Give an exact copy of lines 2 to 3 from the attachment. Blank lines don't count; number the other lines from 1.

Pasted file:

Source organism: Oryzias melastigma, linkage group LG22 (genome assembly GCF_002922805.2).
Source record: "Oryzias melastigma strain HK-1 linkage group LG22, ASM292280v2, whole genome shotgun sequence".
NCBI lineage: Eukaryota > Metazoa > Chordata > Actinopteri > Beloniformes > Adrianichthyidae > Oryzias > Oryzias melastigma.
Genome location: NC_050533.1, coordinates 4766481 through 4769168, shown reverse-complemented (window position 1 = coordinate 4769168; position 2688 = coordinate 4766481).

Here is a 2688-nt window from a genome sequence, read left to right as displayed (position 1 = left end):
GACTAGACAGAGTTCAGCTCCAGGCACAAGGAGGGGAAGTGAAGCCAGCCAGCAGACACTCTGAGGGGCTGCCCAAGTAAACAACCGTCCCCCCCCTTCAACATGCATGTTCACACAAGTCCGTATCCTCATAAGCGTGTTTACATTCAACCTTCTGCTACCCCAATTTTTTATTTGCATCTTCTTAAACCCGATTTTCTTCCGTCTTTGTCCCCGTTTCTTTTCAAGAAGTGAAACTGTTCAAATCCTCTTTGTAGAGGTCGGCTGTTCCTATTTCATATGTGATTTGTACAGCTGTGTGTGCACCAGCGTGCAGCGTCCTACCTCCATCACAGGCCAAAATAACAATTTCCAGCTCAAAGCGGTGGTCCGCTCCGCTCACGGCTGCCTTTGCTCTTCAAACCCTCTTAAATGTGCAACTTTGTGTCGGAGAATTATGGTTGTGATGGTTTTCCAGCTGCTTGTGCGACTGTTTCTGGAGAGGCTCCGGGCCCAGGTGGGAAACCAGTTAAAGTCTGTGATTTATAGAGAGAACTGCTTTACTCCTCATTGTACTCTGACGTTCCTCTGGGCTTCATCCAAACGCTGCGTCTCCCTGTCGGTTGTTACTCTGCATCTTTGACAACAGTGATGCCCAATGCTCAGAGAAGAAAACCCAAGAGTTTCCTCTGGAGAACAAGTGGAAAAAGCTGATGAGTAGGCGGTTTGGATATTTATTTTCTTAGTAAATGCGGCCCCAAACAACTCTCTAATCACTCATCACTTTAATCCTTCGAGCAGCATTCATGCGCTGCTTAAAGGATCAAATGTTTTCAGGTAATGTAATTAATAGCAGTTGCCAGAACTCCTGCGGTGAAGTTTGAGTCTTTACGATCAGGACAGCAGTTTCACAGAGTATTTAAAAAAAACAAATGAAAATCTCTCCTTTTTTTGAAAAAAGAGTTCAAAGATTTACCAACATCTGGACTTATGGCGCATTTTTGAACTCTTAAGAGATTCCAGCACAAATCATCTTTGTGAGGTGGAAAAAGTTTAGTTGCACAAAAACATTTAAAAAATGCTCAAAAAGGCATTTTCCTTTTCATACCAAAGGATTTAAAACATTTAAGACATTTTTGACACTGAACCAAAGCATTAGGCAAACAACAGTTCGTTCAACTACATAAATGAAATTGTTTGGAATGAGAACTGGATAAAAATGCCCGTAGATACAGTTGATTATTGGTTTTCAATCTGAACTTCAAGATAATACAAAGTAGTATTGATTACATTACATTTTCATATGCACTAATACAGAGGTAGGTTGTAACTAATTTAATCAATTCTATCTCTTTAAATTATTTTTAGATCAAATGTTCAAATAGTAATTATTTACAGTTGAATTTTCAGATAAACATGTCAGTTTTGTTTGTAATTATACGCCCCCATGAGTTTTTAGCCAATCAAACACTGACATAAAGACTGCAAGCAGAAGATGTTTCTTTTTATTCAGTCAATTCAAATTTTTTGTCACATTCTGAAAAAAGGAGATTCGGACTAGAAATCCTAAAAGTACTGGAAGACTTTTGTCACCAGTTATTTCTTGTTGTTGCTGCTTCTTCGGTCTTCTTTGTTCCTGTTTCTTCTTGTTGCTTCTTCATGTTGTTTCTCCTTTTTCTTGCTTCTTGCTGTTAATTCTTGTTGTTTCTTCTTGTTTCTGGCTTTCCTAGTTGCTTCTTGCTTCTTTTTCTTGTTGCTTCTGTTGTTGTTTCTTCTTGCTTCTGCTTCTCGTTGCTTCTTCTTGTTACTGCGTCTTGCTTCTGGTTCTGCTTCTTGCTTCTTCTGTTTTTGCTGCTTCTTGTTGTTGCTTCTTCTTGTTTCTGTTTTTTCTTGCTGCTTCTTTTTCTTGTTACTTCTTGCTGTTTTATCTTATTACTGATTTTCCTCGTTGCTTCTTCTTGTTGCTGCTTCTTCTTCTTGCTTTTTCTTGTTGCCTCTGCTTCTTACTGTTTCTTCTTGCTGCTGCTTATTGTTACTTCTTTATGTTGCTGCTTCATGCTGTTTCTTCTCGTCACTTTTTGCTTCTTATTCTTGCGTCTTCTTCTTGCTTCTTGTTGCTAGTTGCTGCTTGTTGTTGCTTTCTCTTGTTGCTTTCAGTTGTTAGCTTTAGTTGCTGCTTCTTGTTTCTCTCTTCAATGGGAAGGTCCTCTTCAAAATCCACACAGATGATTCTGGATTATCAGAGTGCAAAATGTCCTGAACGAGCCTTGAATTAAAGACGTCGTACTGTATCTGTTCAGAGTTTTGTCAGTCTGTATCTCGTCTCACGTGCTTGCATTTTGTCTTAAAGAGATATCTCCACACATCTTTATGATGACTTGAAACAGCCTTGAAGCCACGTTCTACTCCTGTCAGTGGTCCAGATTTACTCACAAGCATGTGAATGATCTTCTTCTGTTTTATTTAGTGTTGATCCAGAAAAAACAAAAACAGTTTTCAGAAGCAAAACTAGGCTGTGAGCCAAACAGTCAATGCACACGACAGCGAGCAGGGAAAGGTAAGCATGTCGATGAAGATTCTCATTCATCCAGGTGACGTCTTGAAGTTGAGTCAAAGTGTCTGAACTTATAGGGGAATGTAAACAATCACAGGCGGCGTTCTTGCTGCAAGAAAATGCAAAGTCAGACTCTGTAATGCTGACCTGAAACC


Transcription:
Source record: "Oryzias melastigma strain HK-1 linkage group LG22, ASM292280v2, whole genome shotgun sequence".
NCBI lineage: Eukaryota > Metazoa > Chordata > Actinopteri > Beloniformes > Adrianichthyidae > Oryzias > Oryzias melastigma.